15 Agosto 2018

Panic, boresome, depression and Zen

Look at anything beyond its functional duration. 

For example get your mouse and hold it in your hand beyond the time needed for its functional use, without doing anything: its appearing will start being filled with holes of meaning and sense.
Try to broaden such a “contemplation” to include your arm and then your body. Continue adding the environment around you and …your own thoughts.

Even the act of contemplating itself.

There you are, you have accomplished an epoché, i.e. enclosing in brackets the meaning and the sense of the “world”.
Dogen, the great Zen master, would instead have said, “Let mind and body collapse”.

Flashes of emptiness.

Nowadays this happens spontaneously to several people and it is termed as panic attack or, sometimes, depression.

There is nothing clinical in that, it is just existence disclosing itself, crude and bare.

Such a condition is often related to a bad forbearance, to suffering.
We look for a solution constructing a sense that can be mental, emotional or in activity.

It regards all “suffering beings”, i.e. capable of feeling pathos.

It is what you are trying to do right now, me too.

But, at last, a grounded sense does not exist. But we know it and such knowledge cannot become completely empty.

Becoming acquainted with “senselessness” is in fact a very deep path of awareness. It is mostly necessary and relevant to the present time.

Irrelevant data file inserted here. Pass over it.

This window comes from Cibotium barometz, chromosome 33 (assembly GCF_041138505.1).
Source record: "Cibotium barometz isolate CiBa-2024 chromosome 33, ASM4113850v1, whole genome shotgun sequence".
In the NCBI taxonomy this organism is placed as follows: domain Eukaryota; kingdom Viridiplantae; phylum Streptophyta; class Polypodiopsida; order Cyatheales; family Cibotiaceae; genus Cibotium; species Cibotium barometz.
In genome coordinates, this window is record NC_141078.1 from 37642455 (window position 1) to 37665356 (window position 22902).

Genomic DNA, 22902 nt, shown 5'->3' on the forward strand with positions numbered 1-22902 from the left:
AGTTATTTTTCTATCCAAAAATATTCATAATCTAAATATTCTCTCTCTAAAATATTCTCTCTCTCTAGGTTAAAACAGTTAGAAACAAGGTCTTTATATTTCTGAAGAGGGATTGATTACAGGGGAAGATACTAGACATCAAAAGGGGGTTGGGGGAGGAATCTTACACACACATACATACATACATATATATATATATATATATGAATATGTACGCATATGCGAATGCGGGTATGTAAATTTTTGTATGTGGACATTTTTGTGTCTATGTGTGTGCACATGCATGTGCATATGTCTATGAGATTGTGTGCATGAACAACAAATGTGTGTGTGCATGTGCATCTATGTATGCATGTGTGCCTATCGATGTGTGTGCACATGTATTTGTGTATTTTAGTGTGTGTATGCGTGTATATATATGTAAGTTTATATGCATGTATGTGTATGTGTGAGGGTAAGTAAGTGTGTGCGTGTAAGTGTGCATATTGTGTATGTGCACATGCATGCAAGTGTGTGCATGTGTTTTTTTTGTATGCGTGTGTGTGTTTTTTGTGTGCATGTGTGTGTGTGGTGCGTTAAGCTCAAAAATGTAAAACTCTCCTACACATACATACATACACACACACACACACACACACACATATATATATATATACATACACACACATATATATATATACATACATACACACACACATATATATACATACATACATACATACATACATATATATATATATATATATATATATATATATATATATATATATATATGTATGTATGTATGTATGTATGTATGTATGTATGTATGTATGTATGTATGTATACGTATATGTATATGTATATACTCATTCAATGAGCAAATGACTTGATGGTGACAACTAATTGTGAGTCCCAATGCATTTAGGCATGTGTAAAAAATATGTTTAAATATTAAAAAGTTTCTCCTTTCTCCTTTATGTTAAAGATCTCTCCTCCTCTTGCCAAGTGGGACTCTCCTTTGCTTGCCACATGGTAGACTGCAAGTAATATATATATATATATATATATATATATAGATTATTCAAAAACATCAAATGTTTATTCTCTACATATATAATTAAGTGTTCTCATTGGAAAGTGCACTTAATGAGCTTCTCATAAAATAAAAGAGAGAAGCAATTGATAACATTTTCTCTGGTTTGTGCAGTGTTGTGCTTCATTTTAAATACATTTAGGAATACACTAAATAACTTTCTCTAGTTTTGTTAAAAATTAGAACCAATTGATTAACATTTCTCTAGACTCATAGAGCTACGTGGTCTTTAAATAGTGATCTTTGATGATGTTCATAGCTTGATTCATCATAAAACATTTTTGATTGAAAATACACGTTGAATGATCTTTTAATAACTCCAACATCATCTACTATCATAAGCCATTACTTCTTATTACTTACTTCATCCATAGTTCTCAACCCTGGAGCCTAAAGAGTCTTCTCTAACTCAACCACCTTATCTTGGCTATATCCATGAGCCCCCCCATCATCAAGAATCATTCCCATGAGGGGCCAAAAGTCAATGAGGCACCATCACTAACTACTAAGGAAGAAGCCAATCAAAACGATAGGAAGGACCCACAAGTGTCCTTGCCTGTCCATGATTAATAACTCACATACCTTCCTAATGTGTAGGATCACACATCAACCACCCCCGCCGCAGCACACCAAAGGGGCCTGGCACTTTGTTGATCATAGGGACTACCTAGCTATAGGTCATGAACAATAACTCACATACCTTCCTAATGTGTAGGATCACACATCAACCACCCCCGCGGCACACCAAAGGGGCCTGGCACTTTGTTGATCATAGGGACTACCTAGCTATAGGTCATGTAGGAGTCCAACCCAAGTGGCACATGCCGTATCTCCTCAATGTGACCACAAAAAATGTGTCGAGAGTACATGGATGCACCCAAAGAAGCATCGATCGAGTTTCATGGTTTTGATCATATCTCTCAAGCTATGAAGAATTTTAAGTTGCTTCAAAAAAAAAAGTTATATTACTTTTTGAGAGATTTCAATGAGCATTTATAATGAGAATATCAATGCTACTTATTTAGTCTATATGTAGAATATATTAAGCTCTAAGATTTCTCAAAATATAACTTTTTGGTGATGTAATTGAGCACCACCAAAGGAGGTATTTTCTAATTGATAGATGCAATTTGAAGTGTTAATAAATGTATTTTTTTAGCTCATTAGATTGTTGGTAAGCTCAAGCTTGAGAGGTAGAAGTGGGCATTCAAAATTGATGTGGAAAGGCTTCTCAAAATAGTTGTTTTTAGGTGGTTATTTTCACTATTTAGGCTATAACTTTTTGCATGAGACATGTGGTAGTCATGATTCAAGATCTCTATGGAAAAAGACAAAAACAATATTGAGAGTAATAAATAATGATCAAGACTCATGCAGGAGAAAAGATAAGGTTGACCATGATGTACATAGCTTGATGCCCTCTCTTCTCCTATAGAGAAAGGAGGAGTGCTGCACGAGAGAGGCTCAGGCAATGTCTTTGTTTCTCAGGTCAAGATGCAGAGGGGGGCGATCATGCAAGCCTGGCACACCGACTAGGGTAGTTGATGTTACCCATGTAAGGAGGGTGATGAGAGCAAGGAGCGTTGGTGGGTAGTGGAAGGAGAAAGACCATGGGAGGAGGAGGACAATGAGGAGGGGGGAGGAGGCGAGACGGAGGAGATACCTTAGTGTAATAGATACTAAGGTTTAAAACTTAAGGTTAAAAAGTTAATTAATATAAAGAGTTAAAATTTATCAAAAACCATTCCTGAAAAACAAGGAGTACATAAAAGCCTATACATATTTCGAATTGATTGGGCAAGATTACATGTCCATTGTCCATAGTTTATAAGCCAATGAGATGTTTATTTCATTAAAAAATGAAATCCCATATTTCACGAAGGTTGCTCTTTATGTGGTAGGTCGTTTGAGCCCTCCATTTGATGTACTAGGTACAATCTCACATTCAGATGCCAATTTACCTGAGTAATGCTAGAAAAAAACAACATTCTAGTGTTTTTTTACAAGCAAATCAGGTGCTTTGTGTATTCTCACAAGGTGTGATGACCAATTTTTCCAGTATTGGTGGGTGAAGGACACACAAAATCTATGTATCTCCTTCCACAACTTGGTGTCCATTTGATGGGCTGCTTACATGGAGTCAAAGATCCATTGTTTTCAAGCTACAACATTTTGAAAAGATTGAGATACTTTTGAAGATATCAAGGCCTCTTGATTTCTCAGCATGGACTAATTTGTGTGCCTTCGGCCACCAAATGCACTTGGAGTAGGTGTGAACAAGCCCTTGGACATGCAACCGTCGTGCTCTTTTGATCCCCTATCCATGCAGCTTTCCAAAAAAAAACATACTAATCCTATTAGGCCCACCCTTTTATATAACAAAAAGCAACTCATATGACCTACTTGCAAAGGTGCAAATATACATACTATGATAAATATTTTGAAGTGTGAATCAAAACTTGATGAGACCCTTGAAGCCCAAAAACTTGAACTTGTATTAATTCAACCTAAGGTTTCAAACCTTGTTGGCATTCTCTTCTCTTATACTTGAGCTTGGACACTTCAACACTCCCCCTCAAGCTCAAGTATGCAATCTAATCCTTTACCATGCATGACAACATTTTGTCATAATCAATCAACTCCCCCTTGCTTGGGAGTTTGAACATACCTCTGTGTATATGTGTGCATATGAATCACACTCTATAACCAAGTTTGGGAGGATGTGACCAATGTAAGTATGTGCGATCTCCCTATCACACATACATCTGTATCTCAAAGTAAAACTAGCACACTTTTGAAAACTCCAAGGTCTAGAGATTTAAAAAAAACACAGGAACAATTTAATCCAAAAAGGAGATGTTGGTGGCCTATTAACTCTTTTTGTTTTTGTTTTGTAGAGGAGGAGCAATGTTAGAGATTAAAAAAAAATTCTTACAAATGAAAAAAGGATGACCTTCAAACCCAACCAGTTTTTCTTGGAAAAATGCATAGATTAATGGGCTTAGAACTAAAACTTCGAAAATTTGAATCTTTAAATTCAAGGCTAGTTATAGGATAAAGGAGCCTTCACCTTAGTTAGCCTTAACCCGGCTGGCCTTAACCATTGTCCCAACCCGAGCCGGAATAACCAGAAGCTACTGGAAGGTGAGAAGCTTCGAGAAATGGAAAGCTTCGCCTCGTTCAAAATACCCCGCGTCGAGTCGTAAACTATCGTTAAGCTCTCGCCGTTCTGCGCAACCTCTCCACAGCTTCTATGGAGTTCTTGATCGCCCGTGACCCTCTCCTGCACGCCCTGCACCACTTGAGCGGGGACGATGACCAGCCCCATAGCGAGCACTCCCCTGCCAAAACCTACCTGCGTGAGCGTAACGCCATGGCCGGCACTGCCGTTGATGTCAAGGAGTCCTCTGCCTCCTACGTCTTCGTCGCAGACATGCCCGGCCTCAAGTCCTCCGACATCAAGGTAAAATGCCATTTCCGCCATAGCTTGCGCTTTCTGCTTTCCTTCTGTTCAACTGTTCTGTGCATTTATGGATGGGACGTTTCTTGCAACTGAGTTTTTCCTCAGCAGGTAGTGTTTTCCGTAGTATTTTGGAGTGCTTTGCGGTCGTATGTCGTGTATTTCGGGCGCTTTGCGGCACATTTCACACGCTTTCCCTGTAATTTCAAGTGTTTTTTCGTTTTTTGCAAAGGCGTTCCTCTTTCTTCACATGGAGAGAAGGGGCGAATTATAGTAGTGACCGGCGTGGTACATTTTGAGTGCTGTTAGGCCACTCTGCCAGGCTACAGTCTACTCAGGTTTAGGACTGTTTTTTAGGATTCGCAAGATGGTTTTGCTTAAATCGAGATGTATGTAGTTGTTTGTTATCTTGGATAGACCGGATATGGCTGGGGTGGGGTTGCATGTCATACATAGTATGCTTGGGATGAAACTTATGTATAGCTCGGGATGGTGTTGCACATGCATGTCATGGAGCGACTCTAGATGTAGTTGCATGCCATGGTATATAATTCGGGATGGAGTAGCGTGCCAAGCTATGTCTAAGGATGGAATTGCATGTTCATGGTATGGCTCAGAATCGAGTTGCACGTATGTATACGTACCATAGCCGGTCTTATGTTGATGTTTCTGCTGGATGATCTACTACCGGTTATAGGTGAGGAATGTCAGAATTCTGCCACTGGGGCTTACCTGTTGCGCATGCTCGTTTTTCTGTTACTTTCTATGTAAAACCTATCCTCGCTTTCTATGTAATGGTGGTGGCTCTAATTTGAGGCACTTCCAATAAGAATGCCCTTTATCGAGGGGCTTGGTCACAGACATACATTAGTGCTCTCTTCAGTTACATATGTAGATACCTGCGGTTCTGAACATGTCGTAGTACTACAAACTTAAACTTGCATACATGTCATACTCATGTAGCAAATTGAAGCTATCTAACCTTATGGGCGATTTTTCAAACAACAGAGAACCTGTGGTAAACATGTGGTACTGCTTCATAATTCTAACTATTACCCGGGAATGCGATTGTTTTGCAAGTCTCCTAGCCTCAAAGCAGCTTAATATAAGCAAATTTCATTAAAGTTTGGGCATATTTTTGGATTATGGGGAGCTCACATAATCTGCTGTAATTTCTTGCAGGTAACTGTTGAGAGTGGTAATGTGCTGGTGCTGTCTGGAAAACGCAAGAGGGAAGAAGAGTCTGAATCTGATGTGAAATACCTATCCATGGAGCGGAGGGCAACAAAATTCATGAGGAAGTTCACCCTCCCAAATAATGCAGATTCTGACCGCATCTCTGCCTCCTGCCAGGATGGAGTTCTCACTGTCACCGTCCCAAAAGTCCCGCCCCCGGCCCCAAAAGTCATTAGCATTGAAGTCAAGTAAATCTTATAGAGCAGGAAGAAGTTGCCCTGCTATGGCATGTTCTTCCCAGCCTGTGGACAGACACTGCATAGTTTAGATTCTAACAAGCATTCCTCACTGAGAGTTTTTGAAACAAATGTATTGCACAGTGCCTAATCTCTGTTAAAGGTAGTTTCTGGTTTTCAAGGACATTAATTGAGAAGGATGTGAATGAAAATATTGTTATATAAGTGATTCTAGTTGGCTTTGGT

The Buddha claims that in this very senselessness also lies the end of suffering, not only its origin.

It is the basis of many important Zen schools.

When you will find yourself in a panic attack, in boresome or depression think that existence is declaring its mute, eternal, mysterious discourse.

It will become interesting.


Why are you there, Moon, in the sky? Tell me
why you are there, silent Moon.
You rise at night, and go
contemplating deserts: then you set.
Are you not sated yet
with riding eternal roads?
Are you not weary, still wishing
to gaze at these valleys?
It mirrors your life,
the life of a shepherd.
He rises at dawn:
he drives his flock over the fields, sees
the flocks, the streams, the grass:
tired at evening he rests:
expecting nothing more.
Tell me, O Moon, what life is
worth to a shepherd, or
your life to you? Tell me: where
does my brief wandering lead,
or your immortal course?


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